Soon, it could be. Last year was a record year for electrolysis capacity becoming operational, “awakening keen interest among policy makers”, the International Energy Agency (IEA) reported. Global demand for hydrogen (almost entirely supplied by fossil fuels) has increased year on year, and IEA says low-carbon hydrogen production is “ramping up”. With countries around the world seeking to meet renewable energy and carbon output goals, as well as encouraging a fresh industry, new effort is going into green hydrogen R&D. Governments are working on plans to help their economies recover in these pandemic-affected times, and many have included funding for green hydrogen projects. South Korea, China, Japan, France, Norway and Australia have all announced policy around investing heavily in green hydrogen research and development, as well as producing demonstration projects and national strategies, sometimes in collaboration with nations and multinational companies.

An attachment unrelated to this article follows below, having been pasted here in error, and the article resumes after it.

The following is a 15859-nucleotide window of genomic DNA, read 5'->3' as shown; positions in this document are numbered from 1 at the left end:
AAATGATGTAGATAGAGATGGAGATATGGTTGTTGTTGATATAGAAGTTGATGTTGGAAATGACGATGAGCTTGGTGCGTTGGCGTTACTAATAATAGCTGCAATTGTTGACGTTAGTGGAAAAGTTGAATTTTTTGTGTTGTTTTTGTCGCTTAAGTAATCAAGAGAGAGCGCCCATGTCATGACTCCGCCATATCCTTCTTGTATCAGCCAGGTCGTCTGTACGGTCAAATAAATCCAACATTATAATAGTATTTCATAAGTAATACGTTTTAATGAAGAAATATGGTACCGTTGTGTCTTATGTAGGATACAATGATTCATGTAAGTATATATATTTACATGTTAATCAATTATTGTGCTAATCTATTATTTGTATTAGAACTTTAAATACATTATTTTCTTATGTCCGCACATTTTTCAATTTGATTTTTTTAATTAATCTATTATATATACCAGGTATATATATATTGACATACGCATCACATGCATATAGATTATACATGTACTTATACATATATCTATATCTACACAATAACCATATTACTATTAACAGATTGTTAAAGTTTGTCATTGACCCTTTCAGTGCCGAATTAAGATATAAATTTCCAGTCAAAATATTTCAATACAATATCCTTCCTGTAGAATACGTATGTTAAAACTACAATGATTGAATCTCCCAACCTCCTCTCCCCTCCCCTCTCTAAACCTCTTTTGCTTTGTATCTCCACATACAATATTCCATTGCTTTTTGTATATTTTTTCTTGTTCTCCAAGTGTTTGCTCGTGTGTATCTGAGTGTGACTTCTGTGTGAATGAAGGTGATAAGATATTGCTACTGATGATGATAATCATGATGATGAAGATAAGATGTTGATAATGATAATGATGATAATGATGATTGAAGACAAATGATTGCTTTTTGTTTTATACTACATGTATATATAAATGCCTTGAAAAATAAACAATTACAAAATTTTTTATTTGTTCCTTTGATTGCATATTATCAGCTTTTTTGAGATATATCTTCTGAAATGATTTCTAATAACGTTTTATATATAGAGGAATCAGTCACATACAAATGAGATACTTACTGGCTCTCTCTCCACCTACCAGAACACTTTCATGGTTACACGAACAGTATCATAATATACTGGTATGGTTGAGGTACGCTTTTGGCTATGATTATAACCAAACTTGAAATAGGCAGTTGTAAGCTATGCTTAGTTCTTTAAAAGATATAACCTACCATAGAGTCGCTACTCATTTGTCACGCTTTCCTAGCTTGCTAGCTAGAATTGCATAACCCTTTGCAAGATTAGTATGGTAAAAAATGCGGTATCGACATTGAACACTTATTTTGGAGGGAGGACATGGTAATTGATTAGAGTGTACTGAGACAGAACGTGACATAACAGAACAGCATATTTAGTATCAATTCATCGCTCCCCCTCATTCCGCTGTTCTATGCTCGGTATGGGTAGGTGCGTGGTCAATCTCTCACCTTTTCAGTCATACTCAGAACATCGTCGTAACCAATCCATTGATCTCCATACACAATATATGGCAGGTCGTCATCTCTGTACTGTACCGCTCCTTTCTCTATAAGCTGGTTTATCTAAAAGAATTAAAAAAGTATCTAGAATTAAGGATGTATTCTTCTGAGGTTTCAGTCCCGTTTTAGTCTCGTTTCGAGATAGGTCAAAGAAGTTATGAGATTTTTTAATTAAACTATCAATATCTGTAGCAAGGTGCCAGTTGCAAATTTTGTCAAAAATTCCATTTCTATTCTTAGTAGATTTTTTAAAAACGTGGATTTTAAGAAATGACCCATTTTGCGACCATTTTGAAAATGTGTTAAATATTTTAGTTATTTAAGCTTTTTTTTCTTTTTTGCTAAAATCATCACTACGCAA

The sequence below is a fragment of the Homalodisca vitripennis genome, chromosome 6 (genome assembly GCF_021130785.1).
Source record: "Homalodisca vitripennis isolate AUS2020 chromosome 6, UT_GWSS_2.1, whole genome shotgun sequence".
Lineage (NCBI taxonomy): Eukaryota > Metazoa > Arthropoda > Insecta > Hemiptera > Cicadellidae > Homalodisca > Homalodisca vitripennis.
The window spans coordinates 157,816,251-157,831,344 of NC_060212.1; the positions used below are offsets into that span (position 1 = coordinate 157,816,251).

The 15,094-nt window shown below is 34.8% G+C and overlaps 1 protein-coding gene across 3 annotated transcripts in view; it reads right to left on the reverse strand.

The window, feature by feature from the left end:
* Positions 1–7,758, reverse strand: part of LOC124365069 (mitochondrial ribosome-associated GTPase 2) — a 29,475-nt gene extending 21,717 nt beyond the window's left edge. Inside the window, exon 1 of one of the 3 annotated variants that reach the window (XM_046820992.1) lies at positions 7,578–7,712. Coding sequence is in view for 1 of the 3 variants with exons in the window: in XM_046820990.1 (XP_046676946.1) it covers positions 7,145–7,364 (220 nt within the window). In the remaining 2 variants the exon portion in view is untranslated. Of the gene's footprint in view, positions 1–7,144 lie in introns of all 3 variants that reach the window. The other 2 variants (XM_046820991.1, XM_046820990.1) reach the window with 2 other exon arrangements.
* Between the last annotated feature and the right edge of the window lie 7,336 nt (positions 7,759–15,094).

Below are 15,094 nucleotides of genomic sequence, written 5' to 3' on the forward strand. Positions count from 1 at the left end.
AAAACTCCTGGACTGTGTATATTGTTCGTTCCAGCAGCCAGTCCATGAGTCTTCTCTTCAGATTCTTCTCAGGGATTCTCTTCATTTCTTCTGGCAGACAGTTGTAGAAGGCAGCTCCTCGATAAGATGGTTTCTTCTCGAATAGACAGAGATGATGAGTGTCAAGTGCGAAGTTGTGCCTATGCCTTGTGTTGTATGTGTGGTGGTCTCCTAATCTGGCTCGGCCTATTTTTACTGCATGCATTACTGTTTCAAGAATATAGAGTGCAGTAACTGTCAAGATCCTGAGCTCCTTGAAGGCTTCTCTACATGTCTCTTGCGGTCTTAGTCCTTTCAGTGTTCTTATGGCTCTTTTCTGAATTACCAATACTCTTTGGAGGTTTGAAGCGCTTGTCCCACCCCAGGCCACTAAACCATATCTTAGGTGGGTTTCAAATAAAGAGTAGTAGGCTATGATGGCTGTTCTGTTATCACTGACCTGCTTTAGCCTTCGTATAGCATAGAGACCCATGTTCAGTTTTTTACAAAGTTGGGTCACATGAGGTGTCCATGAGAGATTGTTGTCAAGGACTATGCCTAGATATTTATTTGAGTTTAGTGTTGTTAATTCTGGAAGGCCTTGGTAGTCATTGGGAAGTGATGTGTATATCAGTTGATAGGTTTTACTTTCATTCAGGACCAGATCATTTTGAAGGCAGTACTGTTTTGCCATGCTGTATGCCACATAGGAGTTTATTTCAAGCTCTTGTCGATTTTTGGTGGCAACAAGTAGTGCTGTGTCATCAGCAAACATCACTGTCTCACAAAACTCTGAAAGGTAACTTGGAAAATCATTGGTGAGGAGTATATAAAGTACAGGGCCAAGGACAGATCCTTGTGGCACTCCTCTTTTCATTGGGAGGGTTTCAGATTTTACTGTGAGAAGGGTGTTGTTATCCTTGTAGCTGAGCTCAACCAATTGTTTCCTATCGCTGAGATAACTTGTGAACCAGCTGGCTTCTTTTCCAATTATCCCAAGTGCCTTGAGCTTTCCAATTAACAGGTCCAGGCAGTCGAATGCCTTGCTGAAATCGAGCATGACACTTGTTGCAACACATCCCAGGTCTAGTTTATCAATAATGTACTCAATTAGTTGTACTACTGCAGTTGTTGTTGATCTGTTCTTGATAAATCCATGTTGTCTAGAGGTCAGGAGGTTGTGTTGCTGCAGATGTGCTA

The new European Clean Hydrogen Alliance was announced in March 2020 and includes a vast array of public and private sector representation, covering renewable and low-carbon hydrogen from production via transmission to mobility, industry, energy, and heating applications. Last year, a report produced for the European Union’s Fuel Cells and Hydrogen 2 Joint Undertaking public-private partnership initiative estimated that by 2050, hydrogen production could support up to 5.4 million jobs in equipment supplier industries across the region. In early July, the European Commission published its new strategy on the technology, pledging to double its existing hydrogen infrastructure funding. And the first-ever European Hydrogen Forum will be held this month.